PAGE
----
Over time lumps formed. Under my chin on the left, a broad one started to concern me. And one on the right side of my neck, became my favourite. It became my “indicator”! And there were others tracking my lymphatic system. I learnt that they were dynamic though. One day they’d be up, the next down sort-of-thing. Touching my favourite became a next to useless occupation.

And I could not escape: on-going aches in arm pit and groin etc. My lymphatic system was out-of-sorts. I never did look for correlations – right now “tidal’ popped in to my head!

🔎 Bloods, monthly bloods! Done at home in Wanaka. I’d get the results a couple of days later on my computer. If the range was in green that was good. Red… well a bit alarming. But they were rare. I realised the only take home from the results were any trends. I would get apprehensive with each email notification – with a link to the results. This worry was best dealt with by hastening to read them. Over time I gained confidence. Lumps grew, but bloods stayed in the green month after month. Except for two occasions. And as there was no follow-up I realised “trends” were the important thing.

Looking back I’ve realised I’m developing the habit of leaving the worrying to others! A good or a bad thing do you think? To me it became all about energy conservation. And nothing to do with being selfish.

Selflessness is another topic coming up!

As the journey got underway I decided walking was my friend. Cold feet or not!

And there was one such walk, that turned out to be pretty defining (name changed for obvious reasons):

Pat was an old and dear friend that I’d not seen for awhile. He’d been right there for me as my son learnt his way through crawling, walking and toileting etc. Pat would often front up with useful gifts – often fun toy hand-me-downs utility stuff his children had out grown. Then we got out of touch a bit.

Then one day there we were. Walking together into our local medical center.

He had not looked well for ages (I’d seen him about town). I soon found out why!

“I’m not long for this world”, he said, “advanced melanoma!”.

I was speechless for a moment, while I pondered on this. And assessing what, if anything, to reveal about why I was there (to have bloods done).

I did venture to give him a very short explanation. i named my disease.

His reply startled me:

“It’s alright for you, you’re very fit”. Said with no sarcasm, or anything. It was a blunt and plain fact.

Dumb struck. If he had seen my thought, non-verbal speech bubble, it would’ve read, “well, why aren’t you?”

Later after much reflection I realised some diseases are often aggressive. Developing so fast, there is no time to change anything. In all things lifestyle related.

Pat died a few weeks later! RIP AC.

And that’s when I started to appreciate the gift of time.

From that time on, I made a far more concentrated effort to use my time well. Both, for myself, and for all those whose lives touch me. This is a responsibility I’ve taken on. With enthusiasm. And in his memory.

And the trips to Dunedin continued.

Plus every 3-4 weeks I’d attend oncology counseling sessions at Dunstan Hospital

◀After which I’d ride my mountain bike down the Otago Central Rail Trail, cross the Clutha River at Alexandra, and return. Biking up the sheltered and shady River Trail back to Clyde, (and a coffee). This really helped me assimilate and balance out the sessions.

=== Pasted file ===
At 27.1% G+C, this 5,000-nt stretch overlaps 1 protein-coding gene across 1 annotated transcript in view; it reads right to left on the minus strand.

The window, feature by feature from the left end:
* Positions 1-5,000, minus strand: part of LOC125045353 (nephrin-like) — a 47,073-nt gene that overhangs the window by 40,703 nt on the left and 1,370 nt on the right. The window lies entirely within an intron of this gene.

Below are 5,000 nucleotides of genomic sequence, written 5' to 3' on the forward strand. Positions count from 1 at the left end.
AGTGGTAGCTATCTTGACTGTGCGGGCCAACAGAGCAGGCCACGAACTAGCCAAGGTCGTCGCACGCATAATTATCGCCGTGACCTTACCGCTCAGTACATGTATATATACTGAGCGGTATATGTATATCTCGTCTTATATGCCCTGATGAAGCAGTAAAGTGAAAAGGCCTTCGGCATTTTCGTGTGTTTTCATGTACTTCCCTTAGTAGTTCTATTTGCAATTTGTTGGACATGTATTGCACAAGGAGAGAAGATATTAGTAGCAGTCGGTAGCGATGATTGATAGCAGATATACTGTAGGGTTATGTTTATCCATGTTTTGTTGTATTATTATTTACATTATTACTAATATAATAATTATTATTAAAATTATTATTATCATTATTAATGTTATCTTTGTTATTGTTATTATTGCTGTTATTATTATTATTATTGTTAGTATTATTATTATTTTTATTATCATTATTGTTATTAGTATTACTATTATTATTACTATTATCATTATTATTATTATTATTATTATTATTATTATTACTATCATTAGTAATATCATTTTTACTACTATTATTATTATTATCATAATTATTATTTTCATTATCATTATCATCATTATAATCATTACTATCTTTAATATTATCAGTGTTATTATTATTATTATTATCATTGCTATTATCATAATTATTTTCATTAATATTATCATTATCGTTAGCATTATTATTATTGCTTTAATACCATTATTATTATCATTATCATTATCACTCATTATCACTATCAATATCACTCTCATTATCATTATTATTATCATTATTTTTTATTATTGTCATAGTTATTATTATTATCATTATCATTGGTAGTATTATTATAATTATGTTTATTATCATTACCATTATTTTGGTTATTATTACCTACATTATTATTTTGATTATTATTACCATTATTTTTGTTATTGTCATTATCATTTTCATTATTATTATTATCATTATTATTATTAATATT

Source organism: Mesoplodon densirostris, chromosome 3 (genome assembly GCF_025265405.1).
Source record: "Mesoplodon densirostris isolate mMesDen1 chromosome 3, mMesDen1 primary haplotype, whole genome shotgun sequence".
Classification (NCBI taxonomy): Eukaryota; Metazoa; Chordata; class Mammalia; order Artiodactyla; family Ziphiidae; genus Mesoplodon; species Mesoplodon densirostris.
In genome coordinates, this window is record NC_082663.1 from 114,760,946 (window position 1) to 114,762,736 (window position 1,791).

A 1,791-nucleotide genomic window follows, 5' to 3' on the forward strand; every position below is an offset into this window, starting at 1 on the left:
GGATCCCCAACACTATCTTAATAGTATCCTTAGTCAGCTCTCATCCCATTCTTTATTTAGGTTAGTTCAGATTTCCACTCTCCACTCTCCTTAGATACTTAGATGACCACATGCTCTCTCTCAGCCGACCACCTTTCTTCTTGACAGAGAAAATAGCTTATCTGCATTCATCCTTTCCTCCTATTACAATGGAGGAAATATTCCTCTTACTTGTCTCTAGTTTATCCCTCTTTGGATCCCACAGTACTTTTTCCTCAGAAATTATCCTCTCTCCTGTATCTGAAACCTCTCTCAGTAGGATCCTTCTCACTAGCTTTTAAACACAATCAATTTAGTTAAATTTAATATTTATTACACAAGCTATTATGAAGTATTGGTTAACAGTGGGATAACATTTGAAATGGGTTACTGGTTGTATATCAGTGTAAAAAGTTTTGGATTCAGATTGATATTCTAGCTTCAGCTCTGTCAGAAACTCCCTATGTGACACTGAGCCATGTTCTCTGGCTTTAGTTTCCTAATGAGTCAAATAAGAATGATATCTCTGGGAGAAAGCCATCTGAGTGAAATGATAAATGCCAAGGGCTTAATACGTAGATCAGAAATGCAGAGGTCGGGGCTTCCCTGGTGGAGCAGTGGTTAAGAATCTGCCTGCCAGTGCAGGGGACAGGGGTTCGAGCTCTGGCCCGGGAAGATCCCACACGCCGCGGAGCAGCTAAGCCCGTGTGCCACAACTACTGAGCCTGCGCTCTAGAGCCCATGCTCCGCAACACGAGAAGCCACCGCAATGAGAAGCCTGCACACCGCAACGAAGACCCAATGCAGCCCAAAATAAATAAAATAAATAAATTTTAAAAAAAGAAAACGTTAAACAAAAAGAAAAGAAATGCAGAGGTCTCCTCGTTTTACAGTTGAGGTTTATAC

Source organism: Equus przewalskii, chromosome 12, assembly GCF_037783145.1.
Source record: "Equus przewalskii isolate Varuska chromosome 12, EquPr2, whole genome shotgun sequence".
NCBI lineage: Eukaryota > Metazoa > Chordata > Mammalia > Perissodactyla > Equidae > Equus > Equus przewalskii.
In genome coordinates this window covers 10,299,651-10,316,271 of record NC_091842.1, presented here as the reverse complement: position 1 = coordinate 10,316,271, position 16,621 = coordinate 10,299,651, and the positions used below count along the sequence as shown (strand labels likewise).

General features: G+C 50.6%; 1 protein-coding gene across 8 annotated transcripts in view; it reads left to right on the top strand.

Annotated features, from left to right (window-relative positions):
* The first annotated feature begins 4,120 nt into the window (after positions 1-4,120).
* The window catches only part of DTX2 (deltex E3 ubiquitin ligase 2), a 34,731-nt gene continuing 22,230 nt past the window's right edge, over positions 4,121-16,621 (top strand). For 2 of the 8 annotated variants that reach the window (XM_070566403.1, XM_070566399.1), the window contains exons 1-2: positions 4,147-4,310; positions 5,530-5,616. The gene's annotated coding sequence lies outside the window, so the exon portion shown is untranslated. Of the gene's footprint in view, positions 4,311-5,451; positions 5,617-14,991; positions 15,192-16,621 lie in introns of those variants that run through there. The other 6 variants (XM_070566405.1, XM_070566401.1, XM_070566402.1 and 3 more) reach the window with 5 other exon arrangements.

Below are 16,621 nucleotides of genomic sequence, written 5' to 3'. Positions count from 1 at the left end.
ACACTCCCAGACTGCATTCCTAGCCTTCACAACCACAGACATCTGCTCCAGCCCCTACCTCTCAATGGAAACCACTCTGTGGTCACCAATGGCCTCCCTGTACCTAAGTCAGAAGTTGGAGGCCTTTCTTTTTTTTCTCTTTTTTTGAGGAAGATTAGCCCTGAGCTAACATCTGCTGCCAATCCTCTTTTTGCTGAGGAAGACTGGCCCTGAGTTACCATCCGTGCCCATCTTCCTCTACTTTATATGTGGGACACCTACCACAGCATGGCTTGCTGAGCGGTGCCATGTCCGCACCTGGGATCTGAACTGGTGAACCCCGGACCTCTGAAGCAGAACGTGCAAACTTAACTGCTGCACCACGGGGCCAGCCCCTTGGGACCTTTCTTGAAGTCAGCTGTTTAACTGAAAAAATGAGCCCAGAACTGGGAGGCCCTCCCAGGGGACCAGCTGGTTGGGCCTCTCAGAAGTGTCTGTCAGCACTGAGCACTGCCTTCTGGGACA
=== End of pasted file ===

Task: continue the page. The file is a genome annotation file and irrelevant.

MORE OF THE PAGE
In spite of all the above, at the time everything felt compressed. For example the three monthly visits felt more like one monthly.

So what were the factors compressing my perception of time? Was it my ever linear downwards trend into illness? There were occasional periods of leveling – some much longer than I expected.

Should we ever let fear become our friend?

fear itself disrupts spatial abilities

From Here to There: The Art and Science of Finding and Losing Our Way
By Michael Bond

For myself Time is Spatial!

Whatever the reason a sense of anxiety prevailed during my “wait and watch” challenge. Off and on. Interspersed with a growing sense of gratitude.

I figured though that I’d have to make complex decisions, but was just not sure when and what! Here are some examples:

Should I move to Dunedin. I had a couple of offers, e.g. use of a nice sleep out. And with it came the offer of being driven in and out of town.

Ditto stay with a cousin in Oamaru and he’d drive me to and from Dunedin as needed (a bit over an hour).

And similar offers from a good friends in Wellington, and in Invercargill. The latter having the same District Health Board so I could get the treatment there, with little need for much organising.

Or if I were to stay in Wanaka, who would be able to drive me to and fro once a month.

If I needed nursing then how would that work. Even if only a minimal amount yet I’d not be able to go shopping etc.

Lastly which treatment option should I opt for if I needed same. To date I’d had about 3 of, presented off and on, as mentioned elsewhere here. They kept changing in small ways in step with new developments.

Decision Making on the Fly or Otherwise:


In any stressful situation Fast and Easy is all too often the default of the moment. Unless we have trained for the situation. In any case avoid the lazy option…


Farsighted is Slow and Hard, and if appropriate will serve us better.

Thanks Dr Jim Vause – GP emeritus, for the recent very interesting discussion and inspiration on this.

How Fast and Easy nearly got myself and a friend killed.

We were trying a new route on a moderate sized mountain, in Aoraki Mt Cook National Park. It was spring time circa 1975.